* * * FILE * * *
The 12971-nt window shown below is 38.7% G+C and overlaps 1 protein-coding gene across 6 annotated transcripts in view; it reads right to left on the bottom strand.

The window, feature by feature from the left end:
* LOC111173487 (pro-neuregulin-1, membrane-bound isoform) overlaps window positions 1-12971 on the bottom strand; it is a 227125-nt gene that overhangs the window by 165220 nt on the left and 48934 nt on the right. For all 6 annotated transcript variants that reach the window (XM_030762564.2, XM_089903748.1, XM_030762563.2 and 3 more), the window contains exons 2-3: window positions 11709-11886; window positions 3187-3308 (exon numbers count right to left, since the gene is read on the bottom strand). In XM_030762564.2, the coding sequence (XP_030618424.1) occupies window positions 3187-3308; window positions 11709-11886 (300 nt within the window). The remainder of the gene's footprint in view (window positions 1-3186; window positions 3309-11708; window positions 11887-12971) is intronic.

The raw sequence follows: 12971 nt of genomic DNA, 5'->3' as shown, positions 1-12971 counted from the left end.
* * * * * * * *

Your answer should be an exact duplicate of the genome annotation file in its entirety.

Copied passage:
The 12971-nt window shown below is 38.7% G+C and overlaps 1 protein-coding gene across 6 annotated transcripts in view; it reads right to left on the bottom strand.

The window, feature by feature from the left end:
* LOC111173487 (pro-neuregulin-1, membrane-bound isoform) overlaps window positions 1-12971 on the bottom strand; it is a 227125-nt gene that overhangs the window by 165220 nt on the left and 48934 nt on the right. For all 6 annotated transcript variants that reach the window (XM_030762564.2, XM_089903748.1, XM_030762563.2 and 3 more), the window contains exons 2-3: window positions 11709-11886; window positions 3187-3308 (exon numbers count right to left, since the gene is read on the bottom strand). In XM_030762564.2, the coding sequence (XP_030618424.1) occupies window positions 3187-3308; window positions 11709-11886 (300 nt within the window). The remainder of the gene's footprint in view (window positions 1-3186; window positions 3309-11708; window positions 11887-12971) is intronic.

The raw sequence follows: 12971 nt of genomic DNA, 5'->3' as shown, positions 1-12971 counted from the left end.